Theology & Ethics of Genesis 1
If I were to receive a Valentine Card from my wife reading, “When you held my hand for the first time, you held my heart for a lifetime,” and if I were to fly into a panic and race her to a cardiologist insisting that the hospital rush her into emergency surgery to remove her heart from my grasp and to return it to her body, I would have missed by far the intent of her card. She was not trying to pass along to me medical information but romantic sentiment. I would have lost the true significance of what she was trying to share with me.
Likewise, if I seek to read the Bible as a scientific textbook, I will miss its true intent. The purpose of the Bible is not to explain to us the theory of relativity or the laws of thermodynamics or the Pythagorean Theorem. It’s not that the Bible disputes these scientific laws, nor is it that God is ignorant of them. (Actually, God designed this universe to run in an orderly fashion, and God equipped us with good brains to figure out His laws of nature.) But the Bible has a different focus. It was written not to answer our scientific questions but to answer the deeper questions of our souls. Thus William Bragg, who won the Nobel Prize for Physics in 1915, declared, “Christianity and science are opposed…but only in the same sense as that which my thumb and forefinger and opposed—and between them, I can grasp everything.” Science helps us discover the laws of nature and what we might do with them; the Bible teaches us the meaning and significance and ethics beneath them so that together we might “grasp everything.”
So when I read Genesis 1, I do not search for a scientific explanation of how the earth came into existence, nor do I waste time debating how old the world is. Instead, I look for what God wants to reveal to me about the nature of the world and about my place in creation.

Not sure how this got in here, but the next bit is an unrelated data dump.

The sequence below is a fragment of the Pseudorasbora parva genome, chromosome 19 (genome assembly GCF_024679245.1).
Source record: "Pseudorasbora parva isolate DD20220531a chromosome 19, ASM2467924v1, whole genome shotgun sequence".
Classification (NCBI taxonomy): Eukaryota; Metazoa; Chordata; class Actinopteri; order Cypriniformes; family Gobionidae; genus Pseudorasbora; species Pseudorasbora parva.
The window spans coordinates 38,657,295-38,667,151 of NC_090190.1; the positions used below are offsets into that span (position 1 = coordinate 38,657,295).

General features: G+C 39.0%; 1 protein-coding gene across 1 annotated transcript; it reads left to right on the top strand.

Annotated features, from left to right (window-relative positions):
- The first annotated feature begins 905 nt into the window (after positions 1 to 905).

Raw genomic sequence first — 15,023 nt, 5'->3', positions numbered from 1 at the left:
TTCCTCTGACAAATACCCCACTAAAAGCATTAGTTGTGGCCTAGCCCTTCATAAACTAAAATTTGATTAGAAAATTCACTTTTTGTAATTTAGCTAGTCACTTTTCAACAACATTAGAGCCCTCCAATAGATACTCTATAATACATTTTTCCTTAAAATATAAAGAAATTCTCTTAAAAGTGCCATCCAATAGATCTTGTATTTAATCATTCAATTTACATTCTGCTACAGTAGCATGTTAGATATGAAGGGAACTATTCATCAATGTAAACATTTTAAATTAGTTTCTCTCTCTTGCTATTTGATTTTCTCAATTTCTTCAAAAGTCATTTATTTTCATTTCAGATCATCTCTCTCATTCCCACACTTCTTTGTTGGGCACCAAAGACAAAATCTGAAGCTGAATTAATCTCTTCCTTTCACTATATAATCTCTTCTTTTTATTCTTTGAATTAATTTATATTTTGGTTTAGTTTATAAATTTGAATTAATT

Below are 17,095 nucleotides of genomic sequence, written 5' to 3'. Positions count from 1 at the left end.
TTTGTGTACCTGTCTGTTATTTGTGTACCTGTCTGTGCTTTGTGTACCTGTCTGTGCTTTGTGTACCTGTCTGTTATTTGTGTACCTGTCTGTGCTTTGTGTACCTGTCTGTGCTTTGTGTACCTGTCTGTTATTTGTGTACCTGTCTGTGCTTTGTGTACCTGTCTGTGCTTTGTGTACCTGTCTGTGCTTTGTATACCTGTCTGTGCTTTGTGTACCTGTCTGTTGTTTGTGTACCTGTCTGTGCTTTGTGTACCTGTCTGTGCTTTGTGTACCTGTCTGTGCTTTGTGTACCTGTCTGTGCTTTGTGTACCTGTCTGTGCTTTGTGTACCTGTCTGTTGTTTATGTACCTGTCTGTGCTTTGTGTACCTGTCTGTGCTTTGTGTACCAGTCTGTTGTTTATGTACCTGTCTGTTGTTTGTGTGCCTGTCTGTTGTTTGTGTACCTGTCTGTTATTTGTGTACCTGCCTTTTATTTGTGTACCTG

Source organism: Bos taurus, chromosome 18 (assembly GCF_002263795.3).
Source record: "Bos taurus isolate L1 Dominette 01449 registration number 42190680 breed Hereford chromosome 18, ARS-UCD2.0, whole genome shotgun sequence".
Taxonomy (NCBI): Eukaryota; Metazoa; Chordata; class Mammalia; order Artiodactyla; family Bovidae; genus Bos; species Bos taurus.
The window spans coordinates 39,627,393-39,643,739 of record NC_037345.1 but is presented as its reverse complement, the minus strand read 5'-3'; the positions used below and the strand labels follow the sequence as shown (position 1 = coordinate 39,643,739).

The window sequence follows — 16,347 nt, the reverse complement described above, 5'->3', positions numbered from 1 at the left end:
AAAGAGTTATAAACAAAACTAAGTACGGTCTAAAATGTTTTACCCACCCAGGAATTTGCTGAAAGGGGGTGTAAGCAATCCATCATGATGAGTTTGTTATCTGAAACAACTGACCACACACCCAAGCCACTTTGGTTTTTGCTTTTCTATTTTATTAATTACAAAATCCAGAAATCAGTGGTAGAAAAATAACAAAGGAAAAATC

In English, Genesis 1 begins with the words, “In the beginning.” This is not intended to be a chronological statement (for time had not yet been brought into existence) but a value statement. The root of the Hebrew word used here, bereshith, is “head,” carrying the implication of “first importance.” Genesis 1 sets out to make known to us what is of chief importance.”
The first item Genesis 1 describes God bringing into existence is light. With the creation of light begins the matter of chronology. As one writer puts it, “The separation of light and darkness creates periodicity. Periodicity produces rotation, and it is the rotation of periodicity that produces the element of time…. Once God set into motion the element of time by separating light from darkness, He could now establish the pacing of time.”
The point being made here is that time is the creation of God. When Genesis 1:5 goes on to speak of God naming the light day (the Hebrew word yom is normally used to express time) and the darkness night, God is announcing His sovereignty over time. We do well to take to heart that time is in God’s hands. No wonder Psalm 90:12 calls us to pray, “Teach us to number our days, that we may gain a heart of wisdom.”
Genesis 1:6-10 speaks of God bringing into existence the sky, the seas, and land. Put them together, and you find the affirmation that matter in all of its forms (gas, liquid, and solid) is the invention of God and under His sovereignty. In the verses that follow, the sky is filled with “lights” and with “birds,” and the seas are filled with “the great creatures of the sea and every living thing with which the water teems,” and the land is filled with “vegetation” and with “living creature” and with us. Repeatedly the declaration is made that what God brought into being is good, making it clear to us that every created thing has purpose, that everything is under the sovereignty of God, and that all of creation is to be enjoyed, appreciated, and cared for responsibly. Of all the people in the world, Christians especially should hold creation in highest regard and treat it respectfully and ethically, for nothing that God has lovingly and skillfully made should ever be mishandled, misused, or treated callously or improperly.
May God protect us from missing the theological and ethical teaching of Genesis 1 while arguing over scientific questions.